Hyperinflation is when the prices of goods and services rise more than 50% per month. At that rate, a loaf of bread could cost one amount in the morning and a higher one in the afternoon. The severity of cost increases distinguishes it from the other types of inflation. The next worst, galloping inflation, sends prices up 10% or more a year.
Causes of Hyperinflation
Hyperinflation has two main causes: an increase in the money supply and demand-pull inflation. The former happens when a country’s government begins printing money to pay for its spending. As it increases the money supply, prices rise as in regular inflation.
The other cause, demand-pull inflation, occurs when a surge in demand outstrips supply, sending prices higher. This can happen due to increased consumer spending due to a growing economy, a sudden rise in exports, or more government spending.1
The two often go hand-in-hand. Instead of tightening the money supply to stop inflation, the government or central bank might continue to print more money. With too much currency sloshing around, prices skyrocket. Once consumers realize what is happening, they expect continued inflation. They buy more now to avoid paying a higher price later. That excessive demand aggravates inflation. It’s even worse if consumers stockpile goods and create shortages.
Effects of Hyperinflation
The situation of hyperinflation leads to a devaluation of local currency in the foreign exchange market in comparison with other currencies. Due to the devaluation of the currencies, holders of the local currencies will minimize their holding and will switch to other stable currencies.
People will panic, and to avoid paying more in future, people will start hoarding. This hoarding will create a shortage of goods around the countries. The hoarding will start from durable goods, like jewellery, cars, etc. If the hyperinflation persists, people will start hoarding perishable foods, like vegetables, fruits as well.
People’s savings will be worthless. Moreover, lenders will go bankrupt as their loans will lose their value, and people will stop making deposits. Hyperinflation will hit the elderly and the poor the most.
Hyperinflation will lead to high unemployment and cause turmoil in the countries. The barter system will arise. Government revenue will fall, and it will thus print more money to counter this situation.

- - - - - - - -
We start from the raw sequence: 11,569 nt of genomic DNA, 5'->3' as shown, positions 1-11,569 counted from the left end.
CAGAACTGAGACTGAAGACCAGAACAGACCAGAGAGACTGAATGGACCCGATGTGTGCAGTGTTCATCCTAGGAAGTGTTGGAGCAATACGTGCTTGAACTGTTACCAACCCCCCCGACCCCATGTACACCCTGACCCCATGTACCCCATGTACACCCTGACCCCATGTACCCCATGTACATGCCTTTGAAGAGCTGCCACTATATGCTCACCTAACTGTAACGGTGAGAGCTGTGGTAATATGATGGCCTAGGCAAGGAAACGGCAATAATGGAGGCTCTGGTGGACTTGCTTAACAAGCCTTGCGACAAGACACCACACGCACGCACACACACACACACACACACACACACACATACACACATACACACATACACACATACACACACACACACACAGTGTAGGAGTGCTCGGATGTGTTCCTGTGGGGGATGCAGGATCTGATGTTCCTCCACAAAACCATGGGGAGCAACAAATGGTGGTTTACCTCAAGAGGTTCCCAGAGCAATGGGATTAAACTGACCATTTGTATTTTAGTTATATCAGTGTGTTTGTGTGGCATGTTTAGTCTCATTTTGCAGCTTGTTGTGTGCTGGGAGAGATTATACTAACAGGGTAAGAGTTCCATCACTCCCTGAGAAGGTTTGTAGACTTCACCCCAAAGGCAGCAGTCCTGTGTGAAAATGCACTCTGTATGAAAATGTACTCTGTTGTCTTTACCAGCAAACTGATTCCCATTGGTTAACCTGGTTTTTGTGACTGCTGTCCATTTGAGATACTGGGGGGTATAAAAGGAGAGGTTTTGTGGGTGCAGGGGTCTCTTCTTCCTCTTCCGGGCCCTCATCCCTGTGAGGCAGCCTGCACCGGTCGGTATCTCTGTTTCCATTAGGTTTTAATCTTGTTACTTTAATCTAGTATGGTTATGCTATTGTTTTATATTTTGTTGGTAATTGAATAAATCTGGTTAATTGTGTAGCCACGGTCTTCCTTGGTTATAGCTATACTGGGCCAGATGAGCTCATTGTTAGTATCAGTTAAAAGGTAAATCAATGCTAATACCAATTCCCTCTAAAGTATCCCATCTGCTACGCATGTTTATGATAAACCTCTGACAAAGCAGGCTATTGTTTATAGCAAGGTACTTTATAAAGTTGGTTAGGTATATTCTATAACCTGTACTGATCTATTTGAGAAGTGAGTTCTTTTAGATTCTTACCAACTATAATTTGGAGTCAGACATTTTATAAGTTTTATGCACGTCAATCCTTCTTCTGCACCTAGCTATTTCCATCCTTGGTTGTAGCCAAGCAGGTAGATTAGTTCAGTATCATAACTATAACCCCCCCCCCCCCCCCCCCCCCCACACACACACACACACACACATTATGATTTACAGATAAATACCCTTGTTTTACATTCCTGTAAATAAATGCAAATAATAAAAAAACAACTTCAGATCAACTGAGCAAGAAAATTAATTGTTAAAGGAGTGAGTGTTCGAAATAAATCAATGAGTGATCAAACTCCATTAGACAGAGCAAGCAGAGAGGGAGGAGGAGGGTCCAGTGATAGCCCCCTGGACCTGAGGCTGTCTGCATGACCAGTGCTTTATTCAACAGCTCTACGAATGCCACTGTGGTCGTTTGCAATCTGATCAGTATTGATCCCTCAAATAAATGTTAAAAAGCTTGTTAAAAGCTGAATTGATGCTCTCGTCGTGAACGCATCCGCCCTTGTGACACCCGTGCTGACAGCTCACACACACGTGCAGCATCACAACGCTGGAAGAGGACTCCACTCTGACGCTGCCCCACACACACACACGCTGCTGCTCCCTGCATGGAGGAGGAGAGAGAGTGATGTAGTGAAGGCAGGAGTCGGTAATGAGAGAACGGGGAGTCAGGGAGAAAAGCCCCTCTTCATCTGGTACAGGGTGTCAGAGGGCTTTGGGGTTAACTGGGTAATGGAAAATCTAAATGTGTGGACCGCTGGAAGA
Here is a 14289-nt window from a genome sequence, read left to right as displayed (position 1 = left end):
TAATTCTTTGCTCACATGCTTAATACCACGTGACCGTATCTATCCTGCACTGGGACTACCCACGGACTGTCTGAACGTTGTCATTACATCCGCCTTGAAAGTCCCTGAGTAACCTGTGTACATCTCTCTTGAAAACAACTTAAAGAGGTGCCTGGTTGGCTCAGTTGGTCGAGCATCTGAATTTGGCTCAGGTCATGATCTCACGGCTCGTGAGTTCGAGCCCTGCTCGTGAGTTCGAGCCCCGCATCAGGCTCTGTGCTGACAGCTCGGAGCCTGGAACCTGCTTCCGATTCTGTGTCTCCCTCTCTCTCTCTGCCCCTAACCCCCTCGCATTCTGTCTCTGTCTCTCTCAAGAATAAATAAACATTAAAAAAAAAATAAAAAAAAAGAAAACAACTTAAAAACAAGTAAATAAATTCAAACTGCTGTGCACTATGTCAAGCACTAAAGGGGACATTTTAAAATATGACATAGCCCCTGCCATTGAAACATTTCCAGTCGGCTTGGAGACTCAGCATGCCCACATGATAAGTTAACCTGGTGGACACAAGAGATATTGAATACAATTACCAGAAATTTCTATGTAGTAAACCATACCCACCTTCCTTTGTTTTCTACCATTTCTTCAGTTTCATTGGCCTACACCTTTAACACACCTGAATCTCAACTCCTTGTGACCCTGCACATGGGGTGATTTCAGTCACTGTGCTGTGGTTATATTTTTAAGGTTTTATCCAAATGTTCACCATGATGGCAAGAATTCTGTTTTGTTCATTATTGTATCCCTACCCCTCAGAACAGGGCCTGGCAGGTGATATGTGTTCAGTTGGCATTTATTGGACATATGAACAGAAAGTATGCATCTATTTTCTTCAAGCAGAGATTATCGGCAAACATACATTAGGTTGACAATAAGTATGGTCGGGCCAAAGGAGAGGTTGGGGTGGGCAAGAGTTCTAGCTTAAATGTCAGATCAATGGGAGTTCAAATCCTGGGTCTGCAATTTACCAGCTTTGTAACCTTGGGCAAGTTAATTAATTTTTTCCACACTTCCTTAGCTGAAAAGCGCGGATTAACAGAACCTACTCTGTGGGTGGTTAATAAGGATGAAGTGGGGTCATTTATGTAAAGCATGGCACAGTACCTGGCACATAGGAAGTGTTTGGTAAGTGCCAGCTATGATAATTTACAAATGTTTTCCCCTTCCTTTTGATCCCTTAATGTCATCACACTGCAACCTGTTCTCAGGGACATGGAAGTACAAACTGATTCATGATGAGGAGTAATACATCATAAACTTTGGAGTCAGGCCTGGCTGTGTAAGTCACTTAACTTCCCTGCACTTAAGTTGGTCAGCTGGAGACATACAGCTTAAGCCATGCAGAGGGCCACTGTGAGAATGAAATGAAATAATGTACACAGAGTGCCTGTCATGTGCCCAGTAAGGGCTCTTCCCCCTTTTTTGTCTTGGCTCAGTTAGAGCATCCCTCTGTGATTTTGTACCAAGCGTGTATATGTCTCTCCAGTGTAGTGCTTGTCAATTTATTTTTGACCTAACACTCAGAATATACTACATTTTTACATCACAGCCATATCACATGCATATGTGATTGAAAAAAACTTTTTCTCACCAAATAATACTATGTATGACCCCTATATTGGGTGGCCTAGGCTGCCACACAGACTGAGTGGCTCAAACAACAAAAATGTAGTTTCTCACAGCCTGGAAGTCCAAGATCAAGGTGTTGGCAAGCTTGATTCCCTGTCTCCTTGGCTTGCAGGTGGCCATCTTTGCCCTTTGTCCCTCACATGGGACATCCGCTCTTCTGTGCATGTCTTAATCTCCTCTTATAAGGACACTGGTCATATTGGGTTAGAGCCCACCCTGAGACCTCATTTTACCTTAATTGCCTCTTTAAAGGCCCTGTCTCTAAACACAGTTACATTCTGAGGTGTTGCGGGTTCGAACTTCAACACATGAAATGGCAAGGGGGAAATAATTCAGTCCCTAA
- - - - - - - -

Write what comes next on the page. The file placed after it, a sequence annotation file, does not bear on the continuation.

But that situation will create a vicious cycle of price increase in the market and encourage more printing from the Government. If hyperinflation will persist for a longer period, it will ultimately lead to an economic collapse.
Instances of hyperinflation in Germany
Germany has suffered hyperinflation during the 1920s. During World War I, the Germans increased money supply and paper marks were increased by four times, and then by a billion times till 1923. From the start of World War I till 1923, they issued 92.8 quintillion paper marks. As a result, the value of the mark decreased from four marks to a dollar to one trillion marks a dollar.
Initially, the increased stimulus increased the economic war. But when the war ended and Germany lost the battle, the allied forces imposed 132 billion marks on Germany as war reparations. Due to this reason, the money supply increased by a billion times, production in the country collapsed, and there was a shortage of goods in the whole country. Due to the excess money supply, and the supply was limited; prices of daily goods were doubling every 3.7 days. The inflation rate became 20% per day. This caused huge chaos, hunger, poverty in the country.
Although hyperinflation is a rare event, some people are still worried about its occurrence. Well, you can protect yourself from hyperinflation by following sound financial habits. You should have a well-diversified portfolio, including equities, bonds, commodities like gold and silver, and real estate.
However, governments have been taking appropriate measures to prevent inflation in the market and maintain stability in the market. However, it is always better to know about the worst situations that can happen in the future and be readily prepared by taking appropriate measures to tackle that situation.